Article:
2018 Brings Changes For ESPN
In homes and offices around the country this week, millions are changing calendars, tossing out 2017 models and unveiling new 2018 editions. Implicit in those changes is a hope that the new set of 365 days brings an improvement to the previous 365.
There are few places in sports where the changing of the calendar will have more import in 2018, figuratively and literally, than at ESPN, where transformation is the word.
The winds of change are blowing at hurricane force through the halls of the Worldwide Leader, which starts the year not only looking for a leader, but also seeking top talent for its NFL and baseball on-air operations while dramatically remaking its radio franchise.
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The new year already begins with ESPN in the midst of a significant downsizing that saw the company whack more 250 employees from its ranks in 2017.
Rest assured, ESPN is still the unquestioned king of all sports media, made even more so by parent company Disney’s December 14 purchase of big chunks of 21st Century Fox, a deal worth $52 billion.
Though most media attention of the sale has focused on “The Simpsons,” the film studio and some cable television channels, the deal also involves a group of regional sports channels.
Those channels air a considerable amount of local baseball, basketball and hockey broadcasts, meaning a lot of the nation (but not Baltimore and Washington) will get its daily NBA, MLB and NHL coverage from ESPN.
But that wasn’t the biggest news of the month from ESPN’s Bristol headquarters. That came four days after the Fox sale, when company president John Skipper announced his immediate departure from the helm, citing a substance addiction problem.
The announcement caught everyone by surprise since Skipper, 61, signed a contract extension earlier in the year and had just addressed the company the day before the Fox sale and gave no indication that he would be leaving.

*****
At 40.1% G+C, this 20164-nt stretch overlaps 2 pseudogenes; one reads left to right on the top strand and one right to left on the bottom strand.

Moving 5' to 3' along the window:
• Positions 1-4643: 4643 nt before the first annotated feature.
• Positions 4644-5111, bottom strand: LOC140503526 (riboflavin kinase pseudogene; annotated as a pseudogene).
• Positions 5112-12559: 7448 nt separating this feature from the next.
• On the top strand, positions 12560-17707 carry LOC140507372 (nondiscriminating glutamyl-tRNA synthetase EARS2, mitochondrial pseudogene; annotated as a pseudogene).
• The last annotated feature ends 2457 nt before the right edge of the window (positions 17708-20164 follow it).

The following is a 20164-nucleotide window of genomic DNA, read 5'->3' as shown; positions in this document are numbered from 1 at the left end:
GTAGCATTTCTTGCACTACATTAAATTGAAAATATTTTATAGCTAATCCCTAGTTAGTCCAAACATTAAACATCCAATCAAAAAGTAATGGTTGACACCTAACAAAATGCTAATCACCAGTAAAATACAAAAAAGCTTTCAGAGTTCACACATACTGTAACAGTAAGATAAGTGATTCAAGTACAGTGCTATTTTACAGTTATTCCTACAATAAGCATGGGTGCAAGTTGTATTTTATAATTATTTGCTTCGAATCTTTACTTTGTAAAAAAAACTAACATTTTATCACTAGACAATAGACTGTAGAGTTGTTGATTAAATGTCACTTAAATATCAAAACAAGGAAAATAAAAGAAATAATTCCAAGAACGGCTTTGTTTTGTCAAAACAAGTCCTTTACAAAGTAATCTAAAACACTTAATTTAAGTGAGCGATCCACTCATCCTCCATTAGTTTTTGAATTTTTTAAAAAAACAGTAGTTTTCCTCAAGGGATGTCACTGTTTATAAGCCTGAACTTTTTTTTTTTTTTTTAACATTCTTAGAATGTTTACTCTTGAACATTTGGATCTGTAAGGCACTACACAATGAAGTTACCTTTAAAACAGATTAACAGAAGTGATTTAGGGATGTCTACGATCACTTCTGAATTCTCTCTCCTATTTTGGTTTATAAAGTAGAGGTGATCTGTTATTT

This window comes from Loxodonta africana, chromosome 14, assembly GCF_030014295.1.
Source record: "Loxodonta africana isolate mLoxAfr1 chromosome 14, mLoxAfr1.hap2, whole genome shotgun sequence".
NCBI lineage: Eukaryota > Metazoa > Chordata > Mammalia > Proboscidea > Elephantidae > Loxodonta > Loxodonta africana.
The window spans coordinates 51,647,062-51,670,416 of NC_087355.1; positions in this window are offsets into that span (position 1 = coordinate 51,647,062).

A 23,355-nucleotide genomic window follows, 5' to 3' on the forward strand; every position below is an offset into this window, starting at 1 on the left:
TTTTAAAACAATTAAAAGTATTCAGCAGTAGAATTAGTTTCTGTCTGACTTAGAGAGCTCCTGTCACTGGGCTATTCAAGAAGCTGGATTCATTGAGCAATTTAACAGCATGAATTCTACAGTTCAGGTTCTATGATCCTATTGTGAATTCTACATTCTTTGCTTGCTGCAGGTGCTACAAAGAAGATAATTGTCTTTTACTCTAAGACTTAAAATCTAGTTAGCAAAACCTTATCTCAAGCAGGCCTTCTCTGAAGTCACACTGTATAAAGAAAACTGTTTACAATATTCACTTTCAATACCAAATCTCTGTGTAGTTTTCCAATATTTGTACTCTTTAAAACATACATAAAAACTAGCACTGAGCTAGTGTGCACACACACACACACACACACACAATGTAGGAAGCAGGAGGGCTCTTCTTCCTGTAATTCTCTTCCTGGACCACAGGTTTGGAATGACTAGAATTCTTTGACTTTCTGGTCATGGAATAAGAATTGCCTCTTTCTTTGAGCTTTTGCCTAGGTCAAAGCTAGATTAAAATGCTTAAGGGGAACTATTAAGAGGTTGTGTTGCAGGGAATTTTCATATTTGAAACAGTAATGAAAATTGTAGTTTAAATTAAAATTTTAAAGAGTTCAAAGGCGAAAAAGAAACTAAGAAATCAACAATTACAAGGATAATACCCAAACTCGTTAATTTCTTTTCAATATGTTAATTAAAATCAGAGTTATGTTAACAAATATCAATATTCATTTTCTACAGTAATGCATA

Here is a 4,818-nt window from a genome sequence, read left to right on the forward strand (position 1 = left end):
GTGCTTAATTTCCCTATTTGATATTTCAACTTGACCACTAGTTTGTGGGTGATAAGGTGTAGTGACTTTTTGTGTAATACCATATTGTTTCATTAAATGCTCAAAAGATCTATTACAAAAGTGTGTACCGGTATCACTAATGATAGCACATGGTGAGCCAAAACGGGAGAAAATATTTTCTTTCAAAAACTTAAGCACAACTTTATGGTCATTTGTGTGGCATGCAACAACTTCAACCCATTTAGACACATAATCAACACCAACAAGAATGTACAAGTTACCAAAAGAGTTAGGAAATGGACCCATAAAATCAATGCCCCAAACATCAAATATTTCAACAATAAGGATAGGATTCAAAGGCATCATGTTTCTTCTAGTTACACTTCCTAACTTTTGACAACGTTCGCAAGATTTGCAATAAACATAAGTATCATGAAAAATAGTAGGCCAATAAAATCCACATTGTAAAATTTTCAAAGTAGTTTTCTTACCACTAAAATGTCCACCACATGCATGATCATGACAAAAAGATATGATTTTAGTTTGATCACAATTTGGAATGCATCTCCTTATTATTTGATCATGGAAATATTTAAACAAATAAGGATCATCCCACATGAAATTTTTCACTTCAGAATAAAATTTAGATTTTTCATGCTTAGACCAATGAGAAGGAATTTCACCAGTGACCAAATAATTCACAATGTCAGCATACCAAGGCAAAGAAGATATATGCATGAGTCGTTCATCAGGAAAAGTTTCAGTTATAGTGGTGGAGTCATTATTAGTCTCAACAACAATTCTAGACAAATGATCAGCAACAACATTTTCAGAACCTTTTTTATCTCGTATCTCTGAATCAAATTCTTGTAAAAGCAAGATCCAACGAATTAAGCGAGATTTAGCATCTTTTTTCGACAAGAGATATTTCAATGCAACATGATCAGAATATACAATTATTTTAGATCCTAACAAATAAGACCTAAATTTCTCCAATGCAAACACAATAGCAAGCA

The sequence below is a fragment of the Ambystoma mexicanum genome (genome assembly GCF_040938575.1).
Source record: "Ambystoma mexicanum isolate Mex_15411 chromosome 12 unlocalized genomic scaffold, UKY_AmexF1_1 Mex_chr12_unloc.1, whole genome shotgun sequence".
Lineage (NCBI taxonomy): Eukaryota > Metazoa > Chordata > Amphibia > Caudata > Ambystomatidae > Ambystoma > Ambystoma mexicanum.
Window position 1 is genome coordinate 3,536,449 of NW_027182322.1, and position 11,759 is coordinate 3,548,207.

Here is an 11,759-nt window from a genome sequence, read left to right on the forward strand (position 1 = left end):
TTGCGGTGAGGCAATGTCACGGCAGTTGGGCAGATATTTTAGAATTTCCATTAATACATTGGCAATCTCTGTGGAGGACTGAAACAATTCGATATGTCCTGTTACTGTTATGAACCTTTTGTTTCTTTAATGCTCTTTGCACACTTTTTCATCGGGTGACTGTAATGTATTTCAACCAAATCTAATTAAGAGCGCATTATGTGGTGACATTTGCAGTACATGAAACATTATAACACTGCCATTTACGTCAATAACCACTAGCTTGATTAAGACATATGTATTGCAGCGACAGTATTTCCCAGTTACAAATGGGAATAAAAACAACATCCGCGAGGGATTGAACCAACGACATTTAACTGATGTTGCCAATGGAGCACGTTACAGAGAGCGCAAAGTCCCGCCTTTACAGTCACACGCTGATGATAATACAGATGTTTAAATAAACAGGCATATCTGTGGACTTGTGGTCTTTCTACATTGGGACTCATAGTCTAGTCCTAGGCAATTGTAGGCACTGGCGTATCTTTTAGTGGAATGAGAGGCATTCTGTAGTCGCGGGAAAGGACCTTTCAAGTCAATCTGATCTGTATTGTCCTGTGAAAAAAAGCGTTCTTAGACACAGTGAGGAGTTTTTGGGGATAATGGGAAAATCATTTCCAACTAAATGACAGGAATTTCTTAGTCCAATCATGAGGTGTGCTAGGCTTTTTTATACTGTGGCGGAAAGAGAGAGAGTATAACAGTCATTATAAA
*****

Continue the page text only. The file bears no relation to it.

Skipper, who had been president for nearly five years, was instrumental in pushing ESPN to move forward in the digital age, overseeing the creation of the Undefeated, a website that examines the crossroads of race, culture and sports, as well as the creation of daily “SportsCenter” newscasts on the Snapchat platform.
Skipper, who is widely admired, was at the helm when the company re-upped deals with the NFL, the NBA and MLB that extend into the next decade.
Skipper, who will be replaced in the short term by one of his predecessors, George Bodenheimer, has also been a decided champion of diversity and upgrading ESPN’s soccer presence.
However, ESPN has hemorrhaged viewers during Skipper’s tenure, leading some, including longtime ESPN observer James Andrew Miller, to speculate that Skipper was pushed out by senior Disney management.
Whomever succeeds Skipper in the long term will immediately have critical on-air decisions to deal with, including who will handle play-by-play duties on “Sunday Night Baseball.”
The new leader may also have to preside over choosing the replacement to Jon Gruden in the “Monday Night Football” booth, if, as speculated, Gruden leaves his $6.5 million analyst gig to return to coaching for an annual $10 million slot with Oakland.
Meanwhile, ESPN’s radio operations are undergoing massive changes in virtually all day parts, led by the new “Golic and Wingo” morning show.
“Golic and Wingo,” with former NFL defensive lineman Mike Golic and NFL studio host Trey Wingo, launched in November and is the successor to the long-running “Mike and Mike,” which featured Golic and Mike Greenberg, who is slated to host a morning show on ESPN this spring.
“Golic and Wingo,” which also features Golic’s son, Mike Jr., isn’t appreciably different than “Mike and Mike,” save for an obnoxious, trombone-infused theme song and Wingo’s unwillingness to insert himself into every moment of the show, even over Golic and their guests.
The new show is a representation of a nearly complete overhaul of the lineup, with longtime host Ryen [cq] Russillo leaving the company to be replaced by bloviator Stephen A. Smith in a midday slot. Will Cain, who has been a staple on some of ESPN’s squawk shows, is getting a late afternoon show.
Cain, who is an attorney, is a conservative, a status the company can present to its critics who contend that ESPN has drifted leftward politically.
Amid reports that ESPN has lost 13 million subscribers in the past six years, the channel can rely on its faithful: big events.
Ratings for Monday’s college football semifinals were up 39 and 10 percent from last year and the telecasts were seen in more than 20 million homes.